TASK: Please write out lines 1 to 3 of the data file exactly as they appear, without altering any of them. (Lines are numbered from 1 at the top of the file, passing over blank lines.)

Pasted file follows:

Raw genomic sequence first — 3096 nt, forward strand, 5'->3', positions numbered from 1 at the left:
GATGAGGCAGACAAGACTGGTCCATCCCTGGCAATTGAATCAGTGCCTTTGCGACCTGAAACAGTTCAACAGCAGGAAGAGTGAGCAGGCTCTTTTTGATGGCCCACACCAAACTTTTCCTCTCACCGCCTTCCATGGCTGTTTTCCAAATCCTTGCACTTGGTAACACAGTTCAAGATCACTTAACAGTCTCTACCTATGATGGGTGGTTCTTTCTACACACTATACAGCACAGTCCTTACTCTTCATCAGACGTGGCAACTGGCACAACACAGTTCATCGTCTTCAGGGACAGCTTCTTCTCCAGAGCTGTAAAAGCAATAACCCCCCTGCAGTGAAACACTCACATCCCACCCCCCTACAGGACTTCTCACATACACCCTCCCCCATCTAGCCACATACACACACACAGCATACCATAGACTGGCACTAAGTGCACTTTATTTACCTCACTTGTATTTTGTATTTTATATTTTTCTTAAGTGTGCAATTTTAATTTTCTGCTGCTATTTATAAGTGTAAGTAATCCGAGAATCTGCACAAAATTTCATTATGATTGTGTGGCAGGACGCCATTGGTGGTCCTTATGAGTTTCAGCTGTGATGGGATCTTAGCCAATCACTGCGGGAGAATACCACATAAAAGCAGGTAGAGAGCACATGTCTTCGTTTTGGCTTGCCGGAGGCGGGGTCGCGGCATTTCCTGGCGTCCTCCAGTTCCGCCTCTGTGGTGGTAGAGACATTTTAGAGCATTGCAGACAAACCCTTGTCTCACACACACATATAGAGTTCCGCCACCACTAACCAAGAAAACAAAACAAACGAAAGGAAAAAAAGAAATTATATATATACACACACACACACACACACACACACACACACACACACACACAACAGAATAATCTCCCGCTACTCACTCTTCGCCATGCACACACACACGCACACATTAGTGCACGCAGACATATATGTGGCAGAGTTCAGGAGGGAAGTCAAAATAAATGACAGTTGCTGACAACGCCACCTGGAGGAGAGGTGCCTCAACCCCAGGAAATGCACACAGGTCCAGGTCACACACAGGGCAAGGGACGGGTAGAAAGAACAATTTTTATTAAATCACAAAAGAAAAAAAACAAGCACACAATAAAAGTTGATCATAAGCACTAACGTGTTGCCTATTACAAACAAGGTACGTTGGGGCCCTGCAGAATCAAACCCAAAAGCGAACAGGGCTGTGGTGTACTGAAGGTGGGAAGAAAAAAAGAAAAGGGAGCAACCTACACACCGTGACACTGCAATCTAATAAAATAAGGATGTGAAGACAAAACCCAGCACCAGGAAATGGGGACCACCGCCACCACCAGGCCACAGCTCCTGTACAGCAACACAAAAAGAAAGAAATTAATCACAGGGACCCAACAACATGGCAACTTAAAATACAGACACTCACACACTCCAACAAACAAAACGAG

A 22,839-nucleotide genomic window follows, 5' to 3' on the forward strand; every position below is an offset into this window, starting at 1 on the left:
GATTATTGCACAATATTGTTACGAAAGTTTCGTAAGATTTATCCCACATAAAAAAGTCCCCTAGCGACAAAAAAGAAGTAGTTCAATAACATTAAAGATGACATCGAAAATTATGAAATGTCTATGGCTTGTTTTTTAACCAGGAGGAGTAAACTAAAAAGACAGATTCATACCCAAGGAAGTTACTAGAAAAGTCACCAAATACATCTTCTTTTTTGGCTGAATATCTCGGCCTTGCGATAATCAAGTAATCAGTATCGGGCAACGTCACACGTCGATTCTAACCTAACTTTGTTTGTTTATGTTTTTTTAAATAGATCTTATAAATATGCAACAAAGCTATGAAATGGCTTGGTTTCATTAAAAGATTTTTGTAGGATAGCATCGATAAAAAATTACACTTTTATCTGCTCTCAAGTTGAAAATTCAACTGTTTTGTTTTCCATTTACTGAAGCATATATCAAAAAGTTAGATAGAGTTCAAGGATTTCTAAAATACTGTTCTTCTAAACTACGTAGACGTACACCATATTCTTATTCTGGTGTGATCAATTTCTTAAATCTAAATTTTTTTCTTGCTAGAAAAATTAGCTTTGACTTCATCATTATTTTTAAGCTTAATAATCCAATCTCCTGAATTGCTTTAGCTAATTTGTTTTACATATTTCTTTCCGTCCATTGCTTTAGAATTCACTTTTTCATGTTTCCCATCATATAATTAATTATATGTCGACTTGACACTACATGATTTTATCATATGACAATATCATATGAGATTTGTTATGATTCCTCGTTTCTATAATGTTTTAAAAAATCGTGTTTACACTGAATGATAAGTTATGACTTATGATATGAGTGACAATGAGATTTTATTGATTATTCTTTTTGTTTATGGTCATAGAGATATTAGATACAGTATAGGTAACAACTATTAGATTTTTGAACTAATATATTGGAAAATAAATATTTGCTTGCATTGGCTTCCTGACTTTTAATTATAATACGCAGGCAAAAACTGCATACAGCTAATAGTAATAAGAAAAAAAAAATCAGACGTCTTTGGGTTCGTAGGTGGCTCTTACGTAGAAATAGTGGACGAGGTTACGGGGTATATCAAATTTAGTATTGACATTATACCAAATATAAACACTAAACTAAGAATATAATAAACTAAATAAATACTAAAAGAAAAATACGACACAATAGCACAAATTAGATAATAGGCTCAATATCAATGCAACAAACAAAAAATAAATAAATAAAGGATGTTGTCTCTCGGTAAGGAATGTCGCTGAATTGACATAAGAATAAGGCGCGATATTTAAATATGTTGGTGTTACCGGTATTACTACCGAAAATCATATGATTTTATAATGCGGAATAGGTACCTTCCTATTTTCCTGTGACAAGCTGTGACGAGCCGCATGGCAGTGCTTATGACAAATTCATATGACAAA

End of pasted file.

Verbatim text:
Raw genomic sequence first — 3096 nt, forward strand, 5'->3', positions numbered from 1 at the left:
GATGAGGCAGACAAGACTGGTCCATCCCTGGCAATTGAATCAGTGCCTTTGCGACCTGAAACAGTTCAACAGCAGGAAGAGTGAGCAGGCTCTTTTTGATGGCCCACACCAAACTTTTCCTCTCACCGCCTTCCATGGCTGTTTTCCAAATCCTTGCACTTGGTAACACAGTTCAAGATCACTTAACAGTCTCTACCTATGATGGGTGGTTCTTTCTACACACTATACAGCACAGTCCTTACTCTTCATCAGACGTGGCAACTGGCACAACACAGTTCATCGTCTTCAGGGACAGCTTCTTCTCCAGAGCTGTAAAAGCAATAACCCCCCTGCAGTGAAACACTCACATCCCACCCCCCTACAGGACTTCTCACATACACCCTCCCCCATCTAGCCACATACACACACACAGCATACCATAGACTGGCACTAAGTGCACTTTATTTACCTCACTTGTATTTTGTATTTTATATTTTTCTTAAGTGTGCAATTTTAATTTTCTGCTGCTATTTATAAGTGTAAGTAATCCGAGAATCTGCACAAAATTTCATTATGATTGTGTGGCAGGACGCCATTGGTGGTCCTTATGAGTTTCAGCTGTGATGGGATCTTAGCCAATCACTGCGGGAGAATACCACATAAAAGCAGGTAGAGAGCACATGTCTTCGTTTTGGCTTGCCGGAGGCGGGGTCGCGGCATTTCCTGGCGTCCTCCAGTTCCGCCTCTGTGGTGGTAGAGACATTTTAGAGCATTGCAGACAAACCCTTGTCTCACACACACATATAGAGTTCCGCCACCACTAACCAAGAAAACAAAACAAACGAAAGGAAAAAAAGAAATTATATATATACACACACACACACACACACACACACACACACACACACACACAACAGAATAATCTCCCGCTACTCACTCTTCGCCATGCACACACACACGCACACATTAGTGCACGCAGACATATATGTGGCAGAGTTCAGGAGGGAAGTCAAAATAAATGACAGTTGCTGACAACGCCACCTGGAGGAGAGGTGCCTCAACCCCAGGAAATGCACACAGGTCCAGGTCACACACAGGGCAAGGGACGGGTAGAAAGAACAATTTTTATTAAATCACAAAAGAAAAAAAACAAGCACACAATAAAAGTTGATCATAAGCACTAACGTGTTGCCTATTACAAACAAGGTACGTTGGGGCCCTGCAGAATCAAACCCAAAAGCGAACAGGGCTGTGGTGTACTGAAGGTGGGAAGAAAAAAAGAAAAGGGAGCAACCTACACACCGTGACACTGCAATCTAATAAAATAAGGATGTGAAGACAAAACCCAGCACCAGGAAATGGGGACCACCGCCACCACCAGGCCACAGCTCCTGTACAGCAACACAAAAAGAAAGAAATTAATCACAGGGACCCAACAACATGGCAACTTAAAATACAGACACTCACACACTCCAACAAACAAAACGAG

A 22,839-nucleotide genomic window follows, 5' to 3' on the forward strand; every position below is an offset into this window, starting at 1 on the left: